Business + medicine

How independent physician associations can make private practice more profitable

Hans Yu, DO, and medical administrator Malcolm Lee discuss how private-practice physicians can maintain their independence and boost their reimbursement by joining an independent physician association.


Hans Yu, DO, and medical administrator Malcolm Lee work together in an independent physician association (IPA), which aims to provide better reimbursement for private practice physicians who serve their patients in a cost-effective way.

Dr. Yu, an internal medicine doctor of over 30 years and chair of the board for All American Medical Group (AAMG), notes that physicians wear many hats. “The science aspect of medicine allows us to practice medicine, but over time, medicine cannot survive without business,” he says.

With a background in real estate and the finance industry, Lee eventually became chief administrative officer of Access Primary Care Medical Group while also sharing his expertise with the AAMG. In our conversation, Lee shared the business strategies he has employed to help keep doctors, doctors.

In this edited Q&A, Dr. Yu and Lee also share tips on how independent physicians can improve reimbursement and why working in private practice is more satisfying than one may think.

Stephanie Lee, OMS IV, top right, speaks with Hans Yu, DO, and Malcolm Lee on the impact of IPAs.

What common goals do you both have in the fields of medicine and business?

Lee: As an administrator, I advocate for physicians while also ensuring that patients are having their health needs met. One way I do this is by finding better contracts for physician reimbursement from the health care plan and ensuring that that plan meets patient needs. I then figure out how the revenue can come back to the IPA. Physicians don’t have much of a voice when working independently in a clinic. However, when we unite them together, they have more purchasing power and negotiation strength.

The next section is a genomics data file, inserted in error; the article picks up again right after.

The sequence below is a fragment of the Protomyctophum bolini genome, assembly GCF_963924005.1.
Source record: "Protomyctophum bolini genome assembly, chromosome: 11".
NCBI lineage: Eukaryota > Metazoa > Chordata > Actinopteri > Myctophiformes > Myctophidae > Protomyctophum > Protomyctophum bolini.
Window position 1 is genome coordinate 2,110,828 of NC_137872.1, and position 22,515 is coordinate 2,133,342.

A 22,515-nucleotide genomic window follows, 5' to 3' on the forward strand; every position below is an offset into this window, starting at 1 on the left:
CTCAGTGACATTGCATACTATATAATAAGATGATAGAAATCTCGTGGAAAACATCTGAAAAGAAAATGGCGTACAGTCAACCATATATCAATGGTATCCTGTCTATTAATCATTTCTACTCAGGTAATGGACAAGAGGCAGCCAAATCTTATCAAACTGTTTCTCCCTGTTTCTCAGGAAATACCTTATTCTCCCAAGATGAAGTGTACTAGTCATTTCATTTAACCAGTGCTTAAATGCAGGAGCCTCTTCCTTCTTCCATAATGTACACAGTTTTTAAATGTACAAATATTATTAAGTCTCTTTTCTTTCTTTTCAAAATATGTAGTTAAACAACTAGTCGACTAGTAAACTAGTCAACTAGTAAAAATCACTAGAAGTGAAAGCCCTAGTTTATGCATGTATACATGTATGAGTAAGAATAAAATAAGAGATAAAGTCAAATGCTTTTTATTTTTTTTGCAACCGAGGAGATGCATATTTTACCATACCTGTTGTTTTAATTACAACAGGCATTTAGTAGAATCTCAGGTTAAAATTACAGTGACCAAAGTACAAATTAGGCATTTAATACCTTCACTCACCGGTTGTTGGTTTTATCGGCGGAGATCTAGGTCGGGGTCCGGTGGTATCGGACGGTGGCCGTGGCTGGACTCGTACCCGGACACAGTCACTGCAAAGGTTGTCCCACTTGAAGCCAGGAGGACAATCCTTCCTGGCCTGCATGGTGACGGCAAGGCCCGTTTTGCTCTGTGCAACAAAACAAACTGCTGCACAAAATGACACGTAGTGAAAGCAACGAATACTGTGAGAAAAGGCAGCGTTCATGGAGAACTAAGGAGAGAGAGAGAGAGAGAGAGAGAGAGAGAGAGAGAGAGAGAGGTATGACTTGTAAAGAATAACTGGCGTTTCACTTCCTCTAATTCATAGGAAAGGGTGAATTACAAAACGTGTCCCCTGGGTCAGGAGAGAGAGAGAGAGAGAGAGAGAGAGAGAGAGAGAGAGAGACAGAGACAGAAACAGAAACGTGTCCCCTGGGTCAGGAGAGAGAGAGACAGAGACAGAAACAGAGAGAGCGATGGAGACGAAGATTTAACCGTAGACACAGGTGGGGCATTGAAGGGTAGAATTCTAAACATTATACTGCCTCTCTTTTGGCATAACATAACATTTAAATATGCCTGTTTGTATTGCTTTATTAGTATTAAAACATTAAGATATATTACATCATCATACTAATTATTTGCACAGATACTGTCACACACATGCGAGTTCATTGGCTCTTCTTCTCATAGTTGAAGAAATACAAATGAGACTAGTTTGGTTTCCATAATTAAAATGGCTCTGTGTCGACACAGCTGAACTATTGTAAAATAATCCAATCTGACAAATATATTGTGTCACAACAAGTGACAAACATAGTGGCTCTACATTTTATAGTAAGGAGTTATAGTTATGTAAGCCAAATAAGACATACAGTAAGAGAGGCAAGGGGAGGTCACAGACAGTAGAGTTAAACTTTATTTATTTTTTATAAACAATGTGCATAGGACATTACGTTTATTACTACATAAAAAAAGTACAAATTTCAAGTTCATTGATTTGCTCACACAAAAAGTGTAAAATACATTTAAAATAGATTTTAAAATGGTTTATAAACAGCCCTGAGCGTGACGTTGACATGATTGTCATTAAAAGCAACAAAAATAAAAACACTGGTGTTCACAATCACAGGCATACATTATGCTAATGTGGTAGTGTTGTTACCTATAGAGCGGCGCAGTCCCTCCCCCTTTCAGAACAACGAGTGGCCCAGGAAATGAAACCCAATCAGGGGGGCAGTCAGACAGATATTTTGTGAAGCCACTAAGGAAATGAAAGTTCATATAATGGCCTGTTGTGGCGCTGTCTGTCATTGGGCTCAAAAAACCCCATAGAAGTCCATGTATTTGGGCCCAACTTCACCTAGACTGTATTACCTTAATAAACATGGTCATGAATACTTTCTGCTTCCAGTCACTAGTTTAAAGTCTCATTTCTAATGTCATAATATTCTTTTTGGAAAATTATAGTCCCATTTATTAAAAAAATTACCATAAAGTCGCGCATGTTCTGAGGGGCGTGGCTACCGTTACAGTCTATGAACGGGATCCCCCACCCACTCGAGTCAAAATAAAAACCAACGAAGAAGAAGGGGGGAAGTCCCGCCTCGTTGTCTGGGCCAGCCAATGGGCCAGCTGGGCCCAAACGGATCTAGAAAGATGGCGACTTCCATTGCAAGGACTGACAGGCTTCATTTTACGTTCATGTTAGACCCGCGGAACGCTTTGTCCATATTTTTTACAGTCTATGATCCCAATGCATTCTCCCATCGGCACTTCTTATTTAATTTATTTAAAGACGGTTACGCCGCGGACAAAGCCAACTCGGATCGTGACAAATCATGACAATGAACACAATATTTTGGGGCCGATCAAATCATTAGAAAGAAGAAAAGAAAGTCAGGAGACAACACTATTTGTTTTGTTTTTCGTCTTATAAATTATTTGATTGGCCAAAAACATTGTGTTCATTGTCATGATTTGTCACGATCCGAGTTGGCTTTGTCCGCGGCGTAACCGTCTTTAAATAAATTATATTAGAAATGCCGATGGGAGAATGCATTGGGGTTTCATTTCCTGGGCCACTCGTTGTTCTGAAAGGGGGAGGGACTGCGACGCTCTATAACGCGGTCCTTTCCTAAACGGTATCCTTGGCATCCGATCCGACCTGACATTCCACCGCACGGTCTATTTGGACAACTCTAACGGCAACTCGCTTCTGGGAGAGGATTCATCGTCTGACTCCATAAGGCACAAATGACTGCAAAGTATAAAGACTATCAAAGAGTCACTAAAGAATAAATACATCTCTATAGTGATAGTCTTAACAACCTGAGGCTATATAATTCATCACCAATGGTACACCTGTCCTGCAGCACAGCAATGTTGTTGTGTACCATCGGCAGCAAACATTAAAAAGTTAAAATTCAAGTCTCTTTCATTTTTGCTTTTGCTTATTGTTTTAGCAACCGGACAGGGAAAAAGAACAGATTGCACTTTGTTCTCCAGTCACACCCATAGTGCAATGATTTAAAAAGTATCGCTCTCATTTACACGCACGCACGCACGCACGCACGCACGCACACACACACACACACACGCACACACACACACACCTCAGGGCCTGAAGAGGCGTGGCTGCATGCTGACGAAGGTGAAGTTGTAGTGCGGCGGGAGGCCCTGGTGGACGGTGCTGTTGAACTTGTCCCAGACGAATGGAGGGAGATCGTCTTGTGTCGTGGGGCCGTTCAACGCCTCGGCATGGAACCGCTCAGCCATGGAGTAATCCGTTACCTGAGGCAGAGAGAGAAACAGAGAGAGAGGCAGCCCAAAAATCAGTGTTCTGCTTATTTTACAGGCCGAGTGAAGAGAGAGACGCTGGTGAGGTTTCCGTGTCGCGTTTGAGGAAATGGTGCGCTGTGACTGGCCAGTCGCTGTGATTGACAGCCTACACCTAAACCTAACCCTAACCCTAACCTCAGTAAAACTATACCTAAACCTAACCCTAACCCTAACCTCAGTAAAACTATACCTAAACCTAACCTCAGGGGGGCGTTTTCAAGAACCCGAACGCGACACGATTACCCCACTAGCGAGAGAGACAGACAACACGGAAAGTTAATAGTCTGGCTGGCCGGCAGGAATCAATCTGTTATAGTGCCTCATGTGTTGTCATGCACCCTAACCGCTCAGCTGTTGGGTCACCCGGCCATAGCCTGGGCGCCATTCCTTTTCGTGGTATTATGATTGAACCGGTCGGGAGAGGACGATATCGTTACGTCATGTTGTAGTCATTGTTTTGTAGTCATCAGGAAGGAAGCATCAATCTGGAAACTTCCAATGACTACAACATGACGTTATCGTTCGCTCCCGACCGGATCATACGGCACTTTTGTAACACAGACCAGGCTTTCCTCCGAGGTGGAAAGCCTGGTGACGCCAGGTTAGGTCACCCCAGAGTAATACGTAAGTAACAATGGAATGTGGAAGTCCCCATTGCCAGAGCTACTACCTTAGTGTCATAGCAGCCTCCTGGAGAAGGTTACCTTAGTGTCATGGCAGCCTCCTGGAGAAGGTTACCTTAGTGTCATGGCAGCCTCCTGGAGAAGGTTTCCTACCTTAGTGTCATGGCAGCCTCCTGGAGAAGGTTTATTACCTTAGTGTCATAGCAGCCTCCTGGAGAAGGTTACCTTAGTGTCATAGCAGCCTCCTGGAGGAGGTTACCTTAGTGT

Dr. Yu: My goal is to preserve private practice. Within an IPA, doctors are allowed to express their ideas on how to practice medicine and the administrator, Lee, helps guide their ideas toward a business plan that is reasonable. This model collectively runs the business side while also allowing doctors to be doctors.

What makes IPAs unique?

Dr. Yu: Unlike medical groups where they bill together and practice under the same protocols as one unit, the IPA allows the “freedom” to practice medicine from different private practices or medical groups within the IPA. Each practice or medical group has their own set of protocols within the standard of care, and they bill separately. Some IPAs can have joint buying power and negotiate together with health plans to get more favorable contracts for the doctors within the IPAs. It’s similar to a labor union in that the IPA can assist independent doctors in negotiating contracts, recruiting new clinicians to their practices and setting up standards of care.

Lee: Physicians of different subspecialties can join IPAs as well, which can make the IPA stronger and enable it to better serve patients and the community. This gives primary care physicians a broad network of subspecialties they can refer patients to.

What are the challenges of having an IPA?

Lee: Recruiting physicians of different specialties is a challenge due to a shortage of physicians in some specialties.

How can physicians maintain longevity in private practice? How do we preserve private practice as an option for future physicians?